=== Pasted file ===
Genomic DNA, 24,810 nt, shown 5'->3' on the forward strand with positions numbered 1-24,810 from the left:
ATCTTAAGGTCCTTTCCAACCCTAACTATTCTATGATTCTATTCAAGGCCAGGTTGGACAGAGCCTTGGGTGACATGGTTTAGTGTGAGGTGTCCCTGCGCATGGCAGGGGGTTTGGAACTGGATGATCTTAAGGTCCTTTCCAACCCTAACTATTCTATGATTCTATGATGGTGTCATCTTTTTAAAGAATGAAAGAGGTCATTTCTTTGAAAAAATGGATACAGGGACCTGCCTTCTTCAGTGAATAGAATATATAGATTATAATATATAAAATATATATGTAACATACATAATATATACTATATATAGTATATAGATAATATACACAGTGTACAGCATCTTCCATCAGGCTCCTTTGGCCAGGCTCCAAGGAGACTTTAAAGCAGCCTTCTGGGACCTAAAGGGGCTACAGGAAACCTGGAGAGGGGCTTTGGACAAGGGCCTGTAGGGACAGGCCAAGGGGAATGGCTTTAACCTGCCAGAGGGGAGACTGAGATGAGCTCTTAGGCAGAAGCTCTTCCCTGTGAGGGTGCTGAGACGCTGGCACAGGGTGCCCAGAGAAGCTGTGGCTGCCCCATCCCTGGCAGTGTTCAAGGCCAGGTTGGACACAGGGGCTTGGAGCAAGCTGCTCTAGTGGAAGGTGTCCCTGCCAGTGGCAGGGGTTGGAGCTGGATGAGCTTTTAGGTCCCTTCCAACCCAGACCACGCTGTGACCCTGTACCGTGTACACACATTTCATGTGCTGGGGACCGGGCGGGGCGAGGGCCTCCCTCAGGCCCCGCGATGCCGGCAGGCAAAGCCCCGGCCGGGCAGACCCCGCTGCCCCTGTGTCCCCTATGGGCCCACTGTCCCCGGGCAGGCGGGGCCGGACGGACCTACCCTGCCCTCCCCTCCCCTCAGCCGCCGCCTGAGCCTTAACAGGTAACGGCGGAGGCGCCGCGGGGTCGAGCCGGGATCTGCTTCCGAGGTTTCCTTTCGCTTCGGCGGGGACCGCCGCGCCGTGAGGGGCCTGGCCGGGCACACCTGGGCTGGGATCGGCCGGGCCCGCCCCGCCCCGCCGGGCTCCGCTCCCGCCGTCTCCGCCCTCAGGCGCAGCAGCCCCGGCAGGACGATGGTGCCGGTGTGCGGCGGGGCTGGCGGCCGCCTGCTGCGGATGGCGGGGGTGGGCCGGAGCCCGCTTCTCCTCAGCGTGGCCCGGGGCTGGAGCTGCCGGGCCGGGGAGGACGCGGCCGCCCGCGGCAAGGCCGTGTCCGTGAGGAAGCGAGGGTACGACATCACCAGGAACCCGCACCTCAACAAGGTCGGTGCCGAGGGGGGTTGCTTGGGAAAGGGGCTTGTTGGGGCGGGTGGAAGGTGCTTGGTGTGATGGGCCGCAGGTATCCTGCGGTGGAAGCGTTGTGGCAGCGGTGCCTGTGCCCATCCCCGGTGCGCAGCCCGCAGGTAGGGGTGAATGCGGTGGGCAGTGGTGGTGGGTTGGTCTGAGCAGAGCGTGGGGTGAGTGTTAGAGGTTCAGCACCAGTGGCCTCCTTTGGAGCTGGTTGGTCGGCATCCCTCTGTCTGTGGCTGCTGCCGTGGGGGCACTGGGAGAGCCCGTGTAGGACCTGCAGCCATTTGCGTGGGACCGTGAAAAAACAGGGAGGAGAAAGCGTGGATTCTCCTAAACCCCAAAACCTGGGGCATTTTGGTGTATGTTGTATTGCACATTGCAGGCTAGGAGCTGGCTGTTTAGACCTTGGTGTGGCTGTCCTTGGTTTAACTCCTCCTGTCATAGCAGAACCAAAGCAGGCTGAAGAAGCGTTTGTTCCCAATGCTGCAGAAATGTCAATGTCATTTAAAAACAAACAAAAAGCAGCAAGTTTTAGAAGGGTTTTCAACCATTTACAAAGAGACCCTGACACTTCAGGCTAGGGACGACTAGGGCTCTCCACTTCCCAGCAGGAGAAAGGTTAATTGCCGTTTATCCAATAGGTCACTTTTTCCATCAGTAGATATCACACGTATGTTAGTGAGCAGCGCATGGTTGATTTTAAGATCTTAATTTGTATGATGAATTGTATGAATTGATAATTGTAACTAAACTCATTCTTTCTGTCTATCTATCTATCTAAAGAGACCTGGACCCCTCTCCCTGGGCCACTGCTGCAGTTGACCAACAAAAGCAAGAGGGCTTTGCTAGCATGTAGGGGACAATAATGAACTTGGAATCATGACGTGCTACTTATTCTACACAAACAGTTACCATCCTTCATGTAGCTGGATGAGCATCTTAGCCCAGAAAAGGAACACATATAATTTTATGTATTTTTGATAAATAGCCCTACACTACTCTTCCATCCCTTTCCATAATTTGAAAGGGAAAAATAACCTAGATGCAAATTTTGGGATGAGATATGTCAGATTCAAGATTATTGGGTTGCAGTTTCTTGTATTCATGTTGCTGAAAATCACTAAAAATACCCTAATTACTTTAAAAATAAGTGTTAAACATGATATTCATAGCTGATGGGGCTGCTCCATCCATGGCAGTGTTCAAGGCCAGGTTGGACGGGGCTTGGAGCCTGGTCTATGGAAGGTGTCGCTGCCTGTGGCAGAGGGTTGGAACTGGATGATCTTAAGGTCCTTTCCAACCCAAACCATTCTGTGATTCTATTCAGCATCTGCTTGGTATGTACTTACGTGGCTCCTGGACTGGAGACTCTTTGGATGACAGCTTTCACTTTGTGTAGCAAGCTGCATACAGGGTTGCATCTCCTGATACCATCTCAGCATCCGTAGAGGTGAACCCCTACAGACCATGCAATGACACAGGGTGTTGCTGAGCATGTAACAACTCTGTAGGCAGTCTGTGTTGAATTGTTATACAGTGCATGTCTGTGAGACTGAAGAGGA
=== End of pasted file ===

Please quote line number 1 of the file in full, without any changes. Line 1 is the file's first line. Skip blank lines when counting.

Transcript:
Genomic DNA, 24,810 nt, shown 5'->3' on the forward strand with positions numbered 1-24,810 from the left: